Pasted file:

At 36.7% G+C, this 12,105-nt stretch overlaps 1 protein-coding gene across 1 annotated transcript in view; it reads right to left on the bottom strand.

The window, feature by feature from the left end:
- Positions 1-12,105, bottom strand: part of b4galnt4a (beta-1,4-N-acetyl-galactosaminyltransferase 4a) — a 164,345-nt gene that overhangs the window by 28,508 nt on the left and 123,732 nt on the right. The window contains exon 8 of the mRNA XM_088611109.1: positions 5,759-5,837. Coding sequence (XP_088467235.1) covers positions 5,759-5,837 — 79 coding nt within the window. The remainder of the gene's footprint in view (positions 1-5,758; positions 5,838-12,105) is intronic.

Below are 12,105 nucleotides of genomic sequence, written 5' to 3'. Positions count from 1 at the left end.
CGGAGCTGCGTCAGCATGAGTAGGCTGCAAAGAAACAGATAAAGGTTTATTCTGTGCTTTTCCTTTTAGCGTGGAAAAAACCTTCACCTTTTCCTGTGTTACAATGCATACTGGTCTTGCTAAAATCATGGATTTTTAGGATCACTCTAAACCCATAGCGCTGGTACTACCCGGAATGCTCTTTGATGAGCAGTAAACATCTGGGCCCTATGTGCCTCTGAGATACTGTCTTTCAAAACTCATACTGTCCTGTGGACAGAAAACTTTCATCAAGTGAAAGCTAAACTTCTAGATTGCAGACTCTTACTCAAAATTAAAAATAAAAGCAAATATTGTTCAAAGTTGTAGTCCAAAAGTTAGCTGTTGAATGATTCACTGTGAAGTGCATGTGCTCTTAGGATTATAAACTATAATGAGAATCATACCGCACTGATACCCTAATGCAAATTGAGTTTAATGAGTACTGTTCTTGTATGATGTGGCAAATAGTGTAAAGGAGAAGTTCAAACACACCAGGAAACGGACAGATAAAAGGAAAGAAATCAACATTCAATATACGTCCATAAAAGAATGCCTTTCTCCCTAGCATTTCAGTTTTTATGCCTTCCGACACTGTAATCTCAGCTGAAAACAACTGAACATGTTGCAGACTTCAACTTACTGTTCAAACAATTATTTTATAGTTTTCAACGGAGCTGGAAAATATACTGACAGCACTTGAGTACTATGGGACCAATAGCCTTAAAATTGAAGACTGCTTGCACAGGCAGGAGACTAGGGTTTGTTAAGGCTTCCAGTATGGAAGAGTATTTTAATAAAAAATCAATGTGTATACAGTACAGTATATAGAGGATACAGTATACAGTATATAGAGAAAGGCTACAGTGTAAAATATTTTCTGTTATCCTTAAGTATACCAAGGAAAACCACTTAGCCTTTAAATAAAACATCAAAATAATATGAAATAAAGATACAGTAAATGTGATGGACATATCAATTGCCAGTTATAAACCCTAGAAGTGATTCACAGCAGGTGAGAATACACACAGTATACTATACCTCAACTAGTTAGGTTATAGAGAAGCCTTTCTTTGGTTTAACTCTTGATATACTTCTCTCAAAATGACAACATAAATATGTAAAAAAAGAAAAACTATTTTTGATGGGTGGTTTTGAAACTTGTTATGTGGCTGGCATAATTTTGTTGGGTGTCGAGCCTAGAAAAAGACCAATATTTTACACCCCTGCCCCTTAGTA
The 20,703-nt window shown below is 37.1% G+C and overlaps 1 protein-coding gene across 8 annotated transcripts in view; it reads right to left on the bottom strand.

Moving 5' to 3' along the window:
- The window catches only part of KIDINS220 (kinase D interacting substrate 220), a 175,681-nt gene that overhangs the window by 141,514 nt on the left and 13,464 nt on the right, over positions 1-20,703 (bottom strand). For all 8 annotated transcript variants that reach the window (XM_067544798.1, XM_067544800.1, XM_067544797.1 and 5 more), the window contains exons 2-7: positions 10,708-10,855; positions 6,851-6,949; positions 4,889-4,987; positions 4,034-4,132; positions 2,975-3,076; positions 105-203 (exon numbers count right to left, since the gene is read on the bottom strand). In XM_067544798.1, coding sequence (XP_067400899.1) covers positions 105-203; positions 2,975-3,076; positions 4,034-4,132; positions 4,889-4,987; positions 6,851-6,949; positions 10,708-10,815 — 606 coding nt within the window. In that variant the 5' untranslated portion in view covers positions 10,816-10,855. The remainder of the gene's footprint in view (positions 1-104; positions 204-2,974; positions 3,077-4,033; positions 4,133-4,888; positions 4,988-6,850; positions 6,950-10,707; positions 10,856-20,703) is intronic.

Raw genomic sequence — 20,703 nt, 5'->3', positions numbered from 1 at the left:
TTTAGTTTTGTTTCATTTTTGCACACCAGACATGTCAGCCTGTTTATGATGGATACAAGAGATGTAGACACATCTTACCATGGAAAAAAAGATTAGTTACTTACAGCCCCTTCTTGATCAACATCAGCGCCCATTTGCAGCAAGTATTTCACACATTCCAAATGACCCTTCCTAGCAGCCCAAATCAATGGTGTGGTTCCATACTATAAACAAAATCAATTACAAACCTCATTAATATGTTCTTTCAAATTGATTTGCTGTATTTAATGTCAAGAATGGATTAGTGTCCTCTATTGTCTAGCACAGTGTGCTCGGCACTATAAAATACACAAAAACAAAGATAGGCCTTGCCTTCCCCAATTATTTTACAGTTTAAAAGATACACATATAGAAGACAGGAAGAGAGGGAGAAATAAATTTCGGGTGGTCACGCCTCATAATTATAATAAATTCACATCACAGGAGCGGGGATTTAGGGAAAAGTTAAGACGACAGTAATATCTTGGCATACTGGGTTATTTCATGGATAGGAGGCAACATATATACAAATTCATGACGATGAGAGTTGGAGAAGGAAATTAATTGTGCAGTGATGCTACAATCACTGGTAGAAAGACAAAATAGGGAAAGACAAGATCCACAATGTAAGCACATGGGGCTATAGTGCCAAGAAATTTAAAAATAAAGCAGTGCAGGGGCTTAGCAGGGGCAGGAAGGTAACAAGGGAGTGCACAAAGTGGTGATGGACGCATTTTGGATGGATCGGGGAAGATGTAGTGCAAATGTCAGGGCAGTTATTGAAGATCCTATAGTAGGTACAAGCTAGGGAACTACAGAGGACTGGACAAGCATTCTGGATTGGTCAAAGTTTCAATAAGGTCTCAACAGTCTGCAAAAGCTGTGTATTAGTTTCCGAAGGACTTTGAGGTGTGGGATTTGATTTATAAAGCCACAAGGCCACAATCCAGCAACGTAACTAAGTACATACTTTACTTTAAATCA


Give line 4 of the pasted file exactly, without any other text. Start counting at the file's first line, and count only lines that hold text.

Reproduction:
Below are 12,105 nucleotides of genomic sequence, written 5' to 3'. Positions count from 1 at the left end.